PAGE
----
$1,807,100. This represents a 20.4 per cent increase from August 2020 and a 0.3 per cent
increase compared to July 2021.
Sales of apartment homes reached 1,631 in August 2021, a 22.4 per cent increase compared to
the 1,332 sales in August 2020. The benchmark price of an apartment property is $735,100. This
represents a 7.6 per cent increase from August 2020 and a 0.2 per cent decrease compared to July
2021.
Attached home sales in August 2021 totalled 576, a 7.1 per cent decrease compared to the 620
sales in August 2020. The benchmark price of an attached home is $952,600. This represents a
16.5 per cent increase from August 2020 and a 0.3 per cent increase compared to July 2021.

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Walk-through videos are becoming increasingly popular. The seller’s agent simply films a tour of a home, often including commentary, and then makes the video available to prospects.


When you’re shopping for a new home, you want to get the most out of watching this type of video, especially if you’re relying on it to help you decide whether or not to make a viewing appointment.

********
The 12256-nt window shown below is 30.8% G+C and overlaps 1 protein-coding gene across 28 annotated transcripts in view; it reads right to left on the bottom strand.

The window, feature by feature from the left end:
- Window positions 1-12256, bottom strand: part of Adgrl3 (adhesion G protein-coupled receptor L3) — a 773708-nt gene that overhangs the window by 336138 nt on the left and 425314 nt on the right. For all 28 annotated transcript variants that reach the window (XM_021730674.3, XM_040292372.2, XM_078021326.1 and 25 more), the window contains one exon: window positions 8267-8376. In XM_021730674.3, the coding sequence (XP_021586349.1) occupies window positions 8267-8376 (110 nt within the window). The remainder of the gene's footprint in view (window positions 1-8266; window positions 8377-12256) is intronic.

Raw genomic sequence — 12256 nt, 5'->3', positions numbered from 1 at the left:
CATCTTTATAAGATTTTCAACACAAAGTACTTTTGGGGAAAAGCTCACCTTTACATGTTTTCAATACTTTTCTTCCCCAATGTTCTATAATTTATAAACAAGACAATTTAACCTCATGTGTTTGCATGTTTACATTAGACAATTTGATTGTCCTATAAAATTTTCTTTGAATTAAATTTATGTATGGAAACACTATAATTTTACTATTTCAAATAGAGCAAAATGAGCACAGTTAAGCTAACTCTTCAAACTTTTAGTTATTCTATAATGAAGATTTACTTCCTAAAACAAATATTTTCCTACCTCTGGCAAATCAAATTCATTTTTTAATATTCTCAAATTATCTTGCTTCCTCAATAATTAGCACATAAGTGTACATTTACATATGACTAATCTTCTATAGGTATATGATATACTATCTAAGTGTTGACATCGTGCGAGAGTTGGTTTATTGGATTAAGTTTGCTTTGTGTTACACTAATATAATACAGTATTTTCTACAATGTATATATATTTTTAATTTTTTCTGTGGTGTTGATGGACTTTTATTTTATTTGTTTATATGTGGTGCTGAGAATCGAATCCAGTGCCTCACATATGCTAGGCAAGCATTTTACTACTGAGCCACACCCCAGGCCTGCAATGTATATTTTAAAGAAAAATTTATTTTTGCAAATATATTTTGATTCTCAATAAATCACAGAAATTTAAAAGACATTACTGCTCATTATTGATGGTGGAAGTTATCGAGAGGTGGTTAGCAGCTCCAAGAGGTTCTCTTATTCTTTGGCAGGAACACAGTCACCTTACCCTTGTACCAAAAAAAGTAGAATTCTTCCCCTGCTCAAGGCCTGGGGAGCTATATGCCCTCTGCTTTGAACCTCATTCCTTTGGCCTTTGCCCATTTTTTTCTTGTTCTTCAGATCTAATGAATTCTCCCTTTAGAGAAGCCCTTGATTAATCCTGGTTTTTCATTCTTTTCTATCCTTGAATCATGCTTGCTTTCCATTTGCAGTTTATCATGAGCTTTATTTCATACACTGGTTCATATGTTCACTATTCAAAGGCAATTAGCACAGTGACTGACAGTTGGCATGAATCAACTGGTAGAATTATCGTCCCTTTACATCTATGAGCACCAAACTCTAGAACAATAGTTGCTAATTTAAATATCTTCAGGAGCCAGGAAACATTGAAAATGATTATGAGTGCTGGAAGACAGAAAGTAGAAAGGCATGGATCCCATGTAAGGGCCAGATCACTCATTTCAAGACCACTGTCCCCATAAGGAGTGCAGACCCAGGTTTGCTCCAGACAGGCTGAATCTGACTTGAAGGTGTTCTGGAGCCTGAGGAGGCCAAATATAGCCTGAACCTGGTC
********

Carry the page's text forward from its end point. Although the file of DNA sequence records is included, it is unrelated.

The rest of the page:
Consider these suggestions:


  • Remember, it’s a video. So take advantage of the ability to pause, go back and forth, and take screenshots you can review later.
  • When you’re watching, look for everyday items that can give you perspective, such as a lamp, sofa or chair. These items will help you gain a more accurate sense of room sizes.
  • Although that previous tip will help, it’s still difficult to judge room size on a video. So, don’t be quick to dismiss a listing because you think the rooms might be too small.
  • Pay attention to what is not shown. Did the agent leave the ensuite bathroom out of the video? That may indicate an issue.
  • When viewing the main rooms, such as the living room and kitchen, try to get a sense of how your furniture will fit.
  • Make a list of features and characteristics you want in your next home. Have that list handy as you watch the video. You can use it as a checklist.